Seeking freedom to take decisions, Sidhu categorically told the Gandhi scion at a virtual rally in Jalandhar that give him the power to make a decision as he did not want to be kept as a ‘showcase horse’…reports Vishal Gulati
This is one show where Punjab Congress chief Navjot Sidhu will find it tough to say his catchphrase ‘thoko tali’ (clap your hands).
It may be entertaining to watch in this Assembly polls, but for the cricketer-turned-entertainer-turned- politician to face a googly by his own team captain in the match for the chief minister’s post may not be easy.
With last week’s assurance by former Congress president Rahul Gandhi that workers will decide well ahead of the February 20 polling, a power struggle is on between Sidhu and Charanjit Singh Channi, the first Dalit Chief Minister of a state that is home to 32 per cent Scheduled Caste population, the country’s largest, to be the chief ministerial candidate.
The former is toeing his ‘self-proclaimed’ Punjab Model agenda with the promise of creating corporations in the state to stop pilferage of revenue from liquor and mining, while the latter is harping on achievements during his 111-day stint. Channi became the CM after the ‘unceremonious exit’ of Amarinder Singh over allegations of being hand-in-glove with the Akalis for not fulfilling the 2017 prominent poll promises — acting with an iron fist against the drug mafia and justice for the sacrilege of 2015 that led to protests and the deaths of two persons in the subsequent police firing.
On his Punjab Model, not part of the party’s manifesto as rivals within the party are gunning for him for being unrealistic, Sidhu has been saying that he would answer them when he would deem fit.
Sidhu, who is not averse to even sharp criticism of his own party and its policies and leaders, is firm on his stand that it is the people who will elect the MLAs and choose their chief minister, not the party’s central leadership.
Seeking freedom to take decisions, Sidhu categorically told the Gandhi scion at a virtual rally in Jalandhar that give him the power to make a decision as he did not want to be kept as a ‘showcase horse’.
Channi, who has established himself as a bright and prickly maverick, missed no opportunity to scotch speculation of a rift by hugging Sidhu on stage.
Seeing a war of supremacy Rahul Gandhi, who was sharing the stage with the two chief ministerial faces, said the party will soon name a chief ministerial candidate in Punjab with the decision to be taken by the party workers — an in-house mechanism that was adopted by the Aam Aadmi Party but dubbed a ‘scam’ by Sidhu.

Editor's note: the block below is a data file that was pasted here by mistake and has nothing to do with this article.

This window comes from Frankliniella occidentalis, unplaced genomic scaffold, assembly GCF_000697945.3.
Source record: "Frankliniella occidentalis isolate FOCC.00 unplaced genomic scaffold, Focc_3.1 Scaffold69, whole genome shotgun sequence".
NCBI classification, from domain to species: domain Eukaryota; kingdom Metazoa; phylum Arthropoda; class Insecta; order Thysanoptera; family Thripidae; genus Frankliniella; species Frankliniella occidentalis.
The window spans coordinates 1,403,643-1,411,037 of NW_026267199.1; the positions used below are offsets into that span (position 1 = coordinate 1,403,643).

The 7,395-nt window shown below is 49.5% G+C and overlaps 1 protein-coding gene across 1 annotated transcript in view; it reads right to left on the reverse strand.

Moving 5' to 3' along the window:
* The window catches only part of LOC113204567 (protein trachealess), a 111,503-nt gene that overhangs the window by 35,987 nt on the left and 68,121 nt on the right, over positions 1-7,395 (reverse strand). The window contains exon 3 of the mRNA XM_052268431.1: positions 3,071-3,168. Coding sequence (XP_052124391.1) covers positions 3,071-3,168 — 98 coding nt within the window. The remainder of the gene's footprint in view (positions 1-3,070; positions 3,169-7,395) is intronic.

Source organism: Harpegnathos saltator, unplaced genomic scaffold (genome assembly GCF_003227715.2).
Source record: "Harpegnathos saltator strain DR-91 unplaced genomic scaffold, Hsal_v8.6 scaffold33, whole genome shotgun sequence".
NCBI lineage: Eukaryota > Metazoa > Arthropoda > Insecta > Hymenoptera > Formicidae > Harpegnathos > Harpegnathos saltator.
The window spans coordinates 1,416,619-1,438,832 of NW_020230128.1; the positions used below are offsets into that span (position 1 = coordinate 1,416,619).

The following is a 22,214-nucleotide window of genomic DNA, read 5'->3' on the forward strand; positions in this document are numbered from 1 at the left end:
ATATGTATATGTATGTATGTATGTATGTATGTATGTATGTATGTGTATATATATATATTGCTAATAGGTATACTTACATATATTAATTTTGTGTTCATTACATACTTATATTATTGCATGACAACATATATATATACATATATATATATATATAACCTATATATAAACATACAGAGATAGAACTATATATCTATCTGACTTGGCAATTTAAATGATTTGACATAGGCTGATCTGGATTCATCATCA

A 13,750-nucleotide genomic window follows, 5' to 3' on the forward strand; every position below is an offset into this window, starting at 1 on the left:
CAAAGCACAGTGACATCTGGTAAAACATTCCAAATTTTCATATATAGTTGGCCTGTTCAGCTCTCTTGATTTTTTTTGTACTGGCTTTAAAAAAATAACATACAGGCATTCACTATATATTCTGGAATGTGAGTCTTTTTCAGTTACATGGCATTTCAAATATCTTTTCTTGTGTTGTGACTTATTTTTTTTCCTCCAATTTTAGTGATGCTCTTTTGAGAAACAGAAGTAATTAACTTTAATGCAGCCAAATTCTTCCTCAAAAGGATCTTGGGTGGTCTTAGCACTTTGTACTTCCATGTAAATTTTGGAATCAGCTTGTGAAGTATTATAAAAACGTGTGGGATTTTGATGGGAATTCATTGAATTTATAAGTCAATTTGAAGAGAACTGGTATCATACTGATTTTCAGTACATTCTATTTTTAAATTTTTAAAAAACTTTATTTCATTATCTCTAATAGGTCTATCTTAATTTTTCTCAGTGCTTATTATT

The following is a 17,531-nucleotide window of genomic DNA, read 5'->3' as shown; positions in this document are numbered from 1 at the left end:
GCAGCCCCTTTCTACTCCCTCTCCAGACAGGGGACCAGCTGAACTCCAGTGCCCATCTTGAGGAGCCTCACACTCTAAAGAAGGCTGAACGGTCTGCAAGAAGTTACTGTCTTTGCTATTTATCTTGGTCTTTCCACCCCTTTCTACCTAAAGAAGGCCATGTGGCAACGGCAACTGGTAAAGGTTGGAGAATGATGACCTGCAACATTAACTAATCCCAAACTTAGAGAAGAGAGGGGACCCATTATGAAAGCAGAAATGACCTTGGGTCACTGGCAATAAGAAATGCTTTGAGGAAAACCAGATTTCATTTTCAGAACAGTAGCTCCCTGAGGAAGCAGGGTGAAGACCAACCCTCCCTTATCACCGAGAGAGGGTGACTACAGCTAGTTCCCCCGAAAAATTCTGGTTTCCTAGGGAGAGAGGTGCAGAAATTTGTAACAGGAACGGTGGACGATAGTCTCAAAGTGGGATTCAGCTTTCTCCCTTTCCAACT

“Both Channi and Sidhu told me that whoever leads, the other will put all his energy behind him,” Gandhi assured workers while clearing the stand about the party’s future prospects.
Political observers told that it will be a tough task for the party high command to choose Channi, a Dalit Sikh, or Sidhu, a Jat Sikh, in a state with a population caste mix of roughly 32 per cent Dalits, 30 per cent Jat Sikhs and 40 per cent the rest.
“Most of the cabinet ministers and top leaders are standing behind Channi owing to his soft approach, easy accessibility and the most important, the biggest Dalit face. If the high command projects Sidhu as the chief minister’s face, it could upset the party’s Dalit vote bank,” a senior Congress leader said, requesting anonymity.
“The crucial challenge against Sidhu is that he’s neither a Congress veteran nor enjoys a mass base. He was selected to lead the party at a time when the anti-incumbency of Amarinder Singh was at its peak. Sidhu helped greatly in overcoming the anger against the government by attacking its policies,” he said.
“Now after building an image of transferring power from the elite to the poor, the party can’t ignore Channi’s claim at this stage,” the Congress leader added.
In a bid to woo Dalit voters, Channi last week spent a night at Dera Sachkhand Ballan, a prominent Ravidassia community that has much influence in the Doaba region comprising Jalandhar, Hoshiarpur, Nawanshahr and Kapurthala districts.
In his brief helm, Channi built an image of the common man’s Chief Minister by extensively touring the state, occasionally performing ‘bhangra’ on the beats of a ‘dhol’ at public functions, favouring tea at roadside eateries while narrating couplets to the masses, besides accepting ‘siropas’ (religious robes) enroute by stopping his cavalcade.
Three-time Congress legislator Channi (58) comes from a humble background. “Despite being elevated to the top post, the fame has not gone to Channi’s head. Unlike the previous incumbent, Channi is regularly meeting the legislators, leaders and party workers,” say Channi’s colleagues.
At least four cabinet ministers, including Bharat Bhushan Ashu and Sukhjinder Randhawa, opened a front against Sidhu, saying he is constantly slamming his own government as if he is the only honest person and everyone else is a thief.
But political observers sound a cautionary note too.
They say Channi’s projection could be a double-edged sword — chances of irking the dominant Jat community, and a certain revolt by Sidhu just in the run-up to polling.
Congress veteran Jat face and Deputy Chief Minister Sukhjinder Randhawa could be the third alternative to bring peace in the camps of Sidhu and Channi.
The Jats have nearly a 21 per cent vote share.
On the other hand, the Aam Aadmi Party and the SAD have already announced that their deputy chief ministers, if elected, will be from the Dalit community.
Will the Congress go to the Punjab polls with the chief minister’s face, only time will tell, remarked a senior leader. Till then ‘thoko tali’.